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Point of view is the way the author lets the reader follow the story. Through the point of view, the writer can fix the reader’s attention on what he wants him to focus on in the story.
Point of view comes in distinctive types in literature.
- First person when a character narrates the story.
- Third person tells the story from an outside looking at the action.
- Third person omniscient relates the story giving the thoughts of every character.
- Third person limited omniscient expresses the story entering into only one character’s mind.
Most writers choose the third person point of view. The point of view impacts how the reader responds to the story and its characters.
What is the point of view of the following stories: “Do Seek Their Meat from God” by Charles D. Roberts; “The Desjardins” by Duncan Campbell Scott; and “From Flores” by Ethel Wilson.
“Do Seek Their Meat from God”---This story’s point of view is third person omniscient. The narrator lets the reader see into the actions and thoughts of the characters. The story describes two panthers that search for food for their cubs. They discover a child all alone in an abandoned cabin.
“They [panthers] were not ferocious with any anticipation of battle, for they knew the voice was a child, and something in the voice told them the child was solitary. Theirs was not hideous rage…”
Just as they are going to kill the child, the father of the child shoots both of the cats. The author included insight into the thought process of even the panthers whose cubs die as well when their parents do not come back. The narrator provides the action through his somewhat sympathetic outlook toward all of the characters.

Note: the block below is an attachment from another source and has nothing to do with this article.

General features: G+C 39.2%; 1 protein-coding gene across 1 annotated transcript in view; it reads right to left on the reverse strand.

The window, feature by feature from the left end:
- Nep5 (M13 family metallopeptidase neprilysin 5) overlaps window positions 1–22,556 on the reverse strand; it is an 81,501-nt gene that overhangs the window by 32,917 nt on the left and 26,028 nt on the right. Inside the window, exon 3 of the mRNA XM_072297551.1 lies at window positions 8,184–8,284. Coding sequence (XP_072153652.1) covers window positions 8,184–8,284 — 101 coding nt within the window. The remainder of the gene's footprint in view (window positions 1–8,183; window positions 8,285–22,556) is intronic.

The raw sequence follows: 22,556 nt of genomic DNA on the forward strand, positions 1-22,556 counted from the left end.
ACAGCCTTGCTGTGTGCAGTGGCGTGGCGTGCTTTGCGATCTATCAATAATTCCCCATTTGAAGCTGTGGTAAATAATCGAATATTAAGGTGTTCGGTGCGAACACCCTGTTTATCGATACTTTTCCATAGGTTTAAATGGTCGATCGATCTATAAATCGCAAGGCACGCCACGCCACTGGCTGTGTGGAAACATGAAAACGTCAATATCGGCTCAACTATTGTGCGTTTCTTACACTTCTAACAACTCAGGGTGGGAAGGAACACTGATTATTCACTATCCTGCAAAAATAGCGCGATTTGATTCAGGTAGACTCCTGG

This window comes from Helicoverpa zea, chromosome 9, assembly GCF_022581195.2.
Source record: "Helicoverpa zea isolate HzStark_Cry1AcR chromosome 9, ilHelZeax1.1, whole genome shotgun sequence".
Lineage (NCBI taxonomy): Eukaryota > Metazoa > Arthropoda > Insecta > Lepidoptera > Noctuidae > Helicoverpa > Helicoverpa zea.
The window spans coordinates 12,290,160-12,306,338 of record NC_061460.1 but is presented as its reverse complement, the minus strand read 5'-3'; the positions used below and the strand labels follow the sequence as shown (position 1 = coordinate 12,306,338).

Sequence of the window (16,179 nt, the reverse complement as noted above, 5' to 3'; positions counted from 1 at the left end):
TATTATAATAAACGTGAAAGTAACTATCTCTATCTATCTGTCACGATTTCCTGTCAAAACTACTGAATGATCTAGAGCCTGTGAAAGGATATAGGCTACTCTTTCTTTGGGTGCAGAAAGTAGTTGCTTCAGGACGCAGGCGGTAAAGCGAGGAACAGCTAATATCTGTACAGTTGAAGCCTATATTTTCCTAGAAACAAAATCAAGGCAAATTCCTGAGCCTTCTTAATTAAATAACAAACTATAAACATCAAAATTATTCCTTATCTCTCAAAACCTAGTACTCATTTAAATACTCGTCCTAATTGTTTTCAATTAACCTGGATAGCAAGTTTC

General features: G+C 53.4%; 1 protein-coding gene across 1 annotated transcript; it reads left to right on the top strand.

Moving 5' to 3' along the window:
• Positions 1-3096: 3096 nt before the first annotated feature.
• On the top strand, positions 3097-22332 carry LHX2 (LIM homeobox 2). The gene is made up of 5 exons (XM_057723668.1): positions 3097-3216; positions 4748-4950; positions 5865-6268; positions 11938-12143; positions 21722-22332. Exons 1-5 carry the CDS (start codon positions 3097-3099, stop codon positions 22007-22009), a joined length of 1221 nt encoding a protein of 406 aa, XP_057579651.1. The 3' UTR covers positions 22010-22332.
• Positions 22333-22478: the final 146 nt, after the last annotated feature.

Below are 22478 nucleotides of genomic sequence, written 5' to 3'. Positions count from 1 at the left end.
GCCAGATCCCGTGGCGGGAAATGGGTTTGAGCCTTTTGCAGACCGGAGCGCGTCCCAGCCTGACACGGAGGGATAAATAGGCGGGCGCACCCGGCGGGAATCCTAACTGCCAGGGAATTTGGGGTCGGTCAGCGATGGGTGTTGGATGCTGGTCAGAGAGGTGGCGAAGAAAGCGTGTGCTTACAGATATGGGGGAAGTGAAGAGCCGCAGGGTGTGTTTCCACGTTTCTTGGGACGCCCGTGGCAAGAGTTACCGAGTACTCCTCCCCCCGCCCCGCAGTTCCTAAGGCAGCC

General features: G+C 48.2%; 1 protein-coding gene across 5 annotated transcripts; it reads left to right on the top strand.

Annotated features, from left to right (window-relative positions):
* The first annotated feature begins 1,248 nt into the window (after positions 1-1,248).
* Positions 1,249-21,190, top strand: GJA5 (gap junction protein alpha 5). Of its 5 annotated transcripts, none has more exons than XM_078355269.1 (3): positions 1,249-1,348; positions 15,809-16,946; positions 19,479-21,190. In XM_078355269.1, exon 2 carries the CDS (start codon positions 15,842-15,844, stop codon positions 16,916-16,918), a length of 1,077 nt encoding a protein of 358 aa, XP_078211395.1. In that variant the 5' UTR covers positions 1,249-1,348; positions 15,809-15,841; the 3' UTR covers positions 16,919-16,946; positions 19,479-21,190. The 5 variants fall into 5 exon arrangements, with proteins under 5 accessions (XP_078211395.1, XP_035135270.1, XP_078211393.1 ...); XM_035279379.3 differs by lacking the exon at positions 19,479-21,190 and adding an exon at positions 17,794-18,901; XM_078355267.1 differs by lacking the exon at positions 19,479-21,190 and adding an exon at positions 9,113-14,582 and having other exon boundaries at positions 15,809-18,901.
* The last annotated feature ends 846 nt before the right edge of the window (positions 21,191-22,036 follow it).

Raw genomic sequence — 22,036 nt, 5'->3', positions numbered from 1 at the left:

“The Desjardins”---This story’s point of view is third person omniscient. The narrator provides some insight into the characters’ of the sons. Three children survive their wealthy father’s death. Insanity is in the family. They wait for one of them to become mad. Finally, it hits one of the sons who think that he is Napoleon. The narrator gives no real emotional interpretation of the incidents.
“From Flores”---The point of view is third person omniscient. Jason, the young man on his way to his pregnant girlfriend, becomes the protagonist of the story as he travels by small fishing boat. It is his thoughts that the narrator gives the reader privy to in learning about his need to hurry toward his destination.
On the other hand, the thoughts of the captain and Ed, the crew man, along with the captain’s wife are also shown briefly. The narrator is vested in the outcome of the story. In particular, the young pregnant girl and the captain’s wife are devastated by the loss of their loved ones.
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